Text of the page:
Almost 1,900 students vote in election, SGA looks to improve awareness

April 13, 2015

Evan Musick
emusick@uccs.edu

In the past several years, SGA has recognized the need for student participation in both voting and running for positions.

Sabrina Wienholtz, assistant director of Student Life and Leadership, said voter participation has improved over the years.

In 2010, 600 to 700 students voted. About 1,900 students voted in the most recent election. Wienholtz explained what SGA has done to increase voter participation.

“So, the last three years specifically, I know they’ve done a lot of work to both promote the elections, and then to get people to vote,” she said.

This year, these promotions included free shirts, candy, stickers and slices of pie.

“Student government has worked really hard, made it a priority. And the results have been there,” Wienholtz said.

SGA also encourages participation by going out on campus, sending emails and awareness programming.

Wienholtz also said that SGA has worked to explain the importance of participating as a candidate in the elections.

“You need to have contested races, you need to have people running for things. Because, if not, why would you vote?” she said.

Wienholtz recalled when one presidential race was run uncontested. This year was different.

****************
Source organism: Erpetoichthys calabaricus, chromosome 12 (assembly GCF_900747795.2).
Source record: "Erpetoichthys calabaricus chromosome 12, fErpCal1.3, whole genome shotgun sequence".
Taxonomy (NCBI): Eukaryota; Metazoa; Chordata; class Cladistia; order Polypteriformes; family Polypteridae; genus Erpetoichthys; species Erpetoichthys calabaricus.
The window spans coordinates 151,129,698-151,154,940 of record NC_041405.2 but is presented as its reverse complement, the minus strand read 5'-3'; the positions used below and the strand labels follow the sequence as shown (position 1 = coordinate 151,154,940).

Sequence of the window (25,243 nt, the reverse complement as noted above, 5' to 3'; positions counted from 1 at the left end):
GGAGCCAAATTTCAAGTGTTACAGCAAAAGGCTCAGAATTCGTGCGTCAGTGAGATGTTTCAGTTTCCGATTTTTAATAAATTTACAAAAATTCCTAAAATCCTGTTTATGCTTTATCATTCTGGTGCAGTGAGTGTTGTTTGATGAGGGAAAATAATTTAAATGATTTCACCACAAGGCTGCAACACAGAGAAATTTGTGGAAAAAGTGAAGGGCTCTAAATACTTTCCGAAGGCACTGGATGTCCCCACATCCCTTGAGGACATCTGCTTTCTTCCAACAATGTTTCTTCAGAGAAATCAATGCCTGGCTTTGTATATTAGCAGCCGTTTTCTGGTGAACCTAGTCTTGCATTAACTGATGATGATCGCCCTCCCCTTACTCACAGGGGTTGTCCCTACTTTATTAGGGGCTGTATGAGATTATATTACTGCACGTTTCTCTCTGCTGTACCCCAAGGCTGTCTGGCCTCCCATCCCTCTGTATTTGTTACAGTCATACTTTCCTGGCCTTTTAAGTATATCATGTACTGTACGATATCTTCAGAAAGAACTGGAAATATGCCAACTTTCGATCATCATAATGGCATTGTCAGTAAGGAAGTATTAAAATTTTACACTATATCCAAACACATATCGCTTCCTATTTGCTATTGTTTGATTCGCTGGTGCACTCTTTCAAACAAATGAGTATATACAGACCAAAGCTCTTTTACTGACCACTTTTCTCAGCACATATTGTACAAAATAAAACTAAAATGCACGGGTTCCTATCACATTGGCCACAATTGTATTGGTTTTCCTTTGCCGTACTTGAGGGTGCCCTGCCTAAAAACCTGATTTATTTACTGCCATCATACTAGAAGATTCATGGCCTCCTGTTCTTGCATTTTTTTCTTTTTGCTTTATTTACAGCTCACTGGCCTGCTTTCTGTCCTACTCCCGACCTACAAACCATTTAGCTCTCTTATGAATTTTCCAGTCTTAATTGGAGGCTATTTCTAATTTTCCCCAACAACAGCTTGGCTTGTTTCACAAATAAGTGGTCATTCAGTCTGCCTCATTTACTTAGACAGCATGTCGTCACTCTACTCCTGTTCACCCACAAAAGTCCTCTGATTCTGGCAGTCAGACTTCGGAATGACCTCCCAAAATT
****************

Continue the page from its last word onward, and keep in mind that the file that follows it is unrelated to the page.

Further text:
“We had four or five that were [contested], and every position had somebody run in it, so they’ll be starting with a full student government next year,” she said.

Multiple ways exist for students to cast their votes in SGA elections, from voting tables to email. It’s all done electronically, and the software used for elections has changed over the years, Wienholtz said.

Now, the university uses a different, less expensive method.

“A couple years ago, we were working with our institutional research department here on campus, and found out we could do the exact same thing for free if we used Qualtrics,” Wienholtz said.

Qualtrics is what institutional research uses for surveys. The platform offers high quality and secure methods for voting through individual email links, Wienholtz said.

Wienholtz explained that student credentials have to be used when utilizing the link, and the link can only be used once.

“You can’t take your link and give it to someone else,” she said.

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